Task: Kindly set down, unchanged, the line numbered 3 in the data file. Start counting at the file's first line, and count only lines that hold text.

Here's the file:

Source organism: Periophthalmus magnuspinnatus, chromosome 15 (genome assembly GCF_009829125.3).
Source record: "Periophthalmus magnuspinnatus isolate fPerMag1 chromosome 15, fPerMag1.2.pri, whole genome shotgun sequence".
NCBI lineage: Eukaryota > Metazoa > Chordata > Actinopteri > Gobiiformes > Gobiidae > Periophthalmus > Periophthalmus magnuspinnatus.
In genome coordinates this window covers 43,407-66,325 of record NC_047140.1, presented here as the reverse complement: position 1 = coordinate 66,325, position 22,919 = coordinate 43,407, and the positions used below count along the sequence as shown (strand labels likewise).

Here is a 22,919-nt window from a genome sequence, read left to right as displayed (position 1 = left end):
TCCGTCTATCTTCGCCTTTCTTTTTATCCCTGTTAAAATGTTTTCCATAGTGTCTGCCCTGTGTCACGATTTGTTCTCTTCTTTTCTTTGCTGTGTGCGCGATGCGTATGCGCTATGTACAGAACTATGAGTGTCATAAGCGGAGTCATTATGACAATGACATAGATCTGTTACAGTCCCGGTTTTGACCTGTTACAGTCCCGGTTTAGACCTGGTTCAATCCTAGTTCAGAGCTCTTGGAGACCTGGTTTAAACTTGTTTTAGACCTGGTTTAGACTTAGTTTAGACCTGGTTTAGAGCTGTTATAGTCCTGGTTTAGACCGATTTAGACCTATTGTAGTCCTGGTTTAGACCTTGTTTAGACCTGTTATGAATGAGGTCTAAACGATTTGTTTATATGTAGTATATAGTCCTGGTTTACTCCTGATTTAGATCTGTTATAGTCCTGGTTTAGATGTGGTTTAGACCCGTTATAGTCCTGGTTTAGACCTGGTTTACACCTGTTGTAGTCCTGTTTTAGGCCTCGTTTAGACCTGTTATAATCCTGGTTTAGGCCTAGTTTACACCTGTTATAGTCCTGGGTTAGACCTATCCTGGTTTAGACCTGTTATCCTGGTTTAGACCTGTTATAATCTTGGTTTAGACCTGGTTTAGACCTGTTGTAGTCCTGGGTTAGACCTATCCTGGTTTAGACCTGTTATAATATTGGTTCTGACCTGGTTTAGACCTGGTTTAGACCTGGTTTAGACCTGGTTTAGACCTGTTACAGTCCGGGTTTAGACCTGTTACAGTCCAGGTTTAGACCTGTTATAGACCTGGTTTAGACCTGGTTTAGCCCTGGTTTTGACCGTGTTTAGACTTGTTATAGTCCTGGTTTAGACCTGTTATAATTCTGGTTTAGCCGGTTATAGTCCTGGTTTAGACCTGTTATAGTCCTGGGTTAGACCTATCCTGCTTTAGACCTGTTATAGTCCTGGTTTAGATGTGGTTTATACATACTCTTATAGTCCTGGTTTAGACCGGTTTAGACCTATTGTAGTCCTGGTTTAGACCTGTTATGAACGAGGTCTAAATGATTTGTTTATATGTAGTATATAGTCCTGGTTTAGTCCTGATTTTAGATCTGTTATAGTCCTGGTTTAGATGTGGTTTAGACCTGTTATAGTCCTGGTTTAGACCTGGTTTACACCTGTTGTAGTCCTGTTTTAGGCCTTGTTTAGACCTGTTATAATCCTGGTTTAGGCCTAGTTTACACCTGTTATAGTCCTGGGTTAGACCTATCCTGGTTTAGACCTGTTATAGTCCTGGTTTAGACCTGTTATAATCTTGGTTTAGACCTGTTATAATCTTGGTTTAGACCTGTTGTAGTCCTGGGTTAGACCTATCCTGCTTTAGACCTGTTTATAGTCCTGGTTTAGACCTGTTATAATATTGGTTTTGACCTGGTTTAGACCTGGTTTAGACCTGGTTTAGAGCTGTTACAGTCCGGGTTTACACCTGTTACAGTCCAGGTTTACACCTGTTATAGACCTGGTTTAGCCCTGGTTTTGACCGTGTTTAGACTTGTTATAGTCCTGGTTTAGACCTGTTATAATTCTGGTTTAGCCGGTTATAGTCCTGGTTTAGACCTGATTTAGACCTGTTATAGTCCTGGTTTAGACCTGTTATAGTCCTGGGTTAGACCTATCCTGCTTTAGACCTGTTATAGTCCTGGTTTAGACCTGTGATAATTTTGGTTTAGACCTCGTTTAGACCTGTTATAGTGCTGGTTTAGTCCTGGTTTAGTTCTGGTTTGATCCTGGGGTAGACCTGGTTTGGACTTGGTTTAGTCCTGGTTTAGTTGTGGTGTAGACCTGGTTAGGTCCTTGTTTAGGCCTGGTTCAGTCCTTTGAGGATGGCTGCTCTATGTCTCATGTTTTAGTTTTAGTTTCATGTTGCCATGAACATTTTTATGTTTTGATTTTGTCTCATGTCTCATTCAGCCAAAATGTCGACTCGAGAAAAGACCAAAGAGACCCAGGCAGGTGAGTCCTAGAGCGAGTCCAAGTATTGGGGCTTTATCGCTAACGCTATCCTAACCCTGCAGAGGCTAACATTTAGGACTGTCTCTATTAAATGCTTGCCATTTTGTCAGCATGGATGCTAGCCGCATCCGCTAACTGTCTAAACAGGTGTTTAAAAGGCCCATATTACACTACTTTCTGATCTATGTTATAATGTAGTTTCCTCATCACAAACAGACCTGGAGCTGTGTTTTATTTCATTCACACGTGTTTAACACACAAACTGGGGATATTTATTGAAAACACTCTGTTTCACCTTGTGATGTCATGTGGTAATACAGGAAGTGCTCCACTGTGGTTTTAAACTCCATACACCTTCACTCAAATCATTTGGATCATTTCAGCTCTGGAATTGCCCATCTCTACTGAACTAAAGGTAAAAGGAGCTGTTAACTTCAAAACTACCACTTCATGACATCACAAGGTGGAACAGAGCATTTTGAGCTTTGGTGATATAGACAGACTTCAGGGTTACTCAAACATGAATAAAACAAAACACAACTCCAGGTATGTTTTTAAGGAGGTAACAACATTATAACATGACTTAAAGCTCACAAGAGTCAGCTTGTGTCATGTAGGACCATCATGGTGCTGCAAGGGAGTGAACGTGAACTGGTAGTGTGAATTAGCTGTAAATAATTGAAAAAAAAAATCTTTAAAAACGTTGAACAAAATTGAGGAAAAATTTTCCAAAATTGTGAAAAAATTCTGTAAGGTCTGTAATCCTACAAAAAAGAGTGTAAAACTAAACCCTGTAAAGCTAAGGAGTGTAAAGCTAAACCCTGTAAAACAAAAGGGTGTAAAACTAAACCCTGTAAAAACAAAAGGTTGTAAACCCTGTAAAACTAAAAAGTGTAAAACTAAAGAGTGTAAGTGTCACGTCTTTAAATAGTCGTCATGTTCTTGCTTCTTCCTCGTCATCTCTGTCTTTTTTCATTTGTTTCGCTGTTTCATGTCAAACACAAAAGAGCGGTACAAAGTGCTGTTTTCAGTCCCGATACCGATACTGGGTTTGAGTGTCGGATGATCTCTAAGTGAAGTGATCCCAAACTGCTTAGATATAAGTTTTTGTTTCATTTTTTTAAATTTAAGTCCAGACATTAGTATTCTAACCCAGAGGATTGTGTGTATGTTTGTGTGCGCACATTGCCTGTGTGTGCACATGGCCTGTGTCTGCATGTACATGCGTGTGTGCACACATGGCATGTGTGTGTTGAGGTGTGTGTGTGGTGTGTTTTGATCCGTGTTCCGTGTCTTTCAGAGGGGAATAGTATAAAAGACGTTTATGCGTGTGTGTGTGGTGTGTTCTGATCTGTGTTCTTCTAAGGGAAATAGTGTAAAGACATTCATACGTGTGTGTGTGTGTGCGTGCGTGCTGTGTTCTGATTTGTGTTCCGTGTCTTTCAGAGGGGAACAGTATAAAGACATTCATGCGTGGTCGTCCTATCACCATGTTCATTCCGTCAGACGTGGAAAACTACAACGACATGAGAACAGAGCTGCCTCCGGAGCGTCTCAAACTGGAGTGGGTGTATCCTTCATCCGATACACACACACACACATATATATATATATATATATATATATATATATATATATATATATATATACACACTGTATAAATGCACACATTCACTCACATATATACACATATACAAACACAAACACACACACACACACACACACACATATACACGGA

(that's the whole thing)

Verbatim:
NCBI lineage: Eukaryota > Metazoa > Chordata > Actinopteri > Gobiiformes > Gobiidae > Periophthalmus > Periophthalmus magnuspinnatus.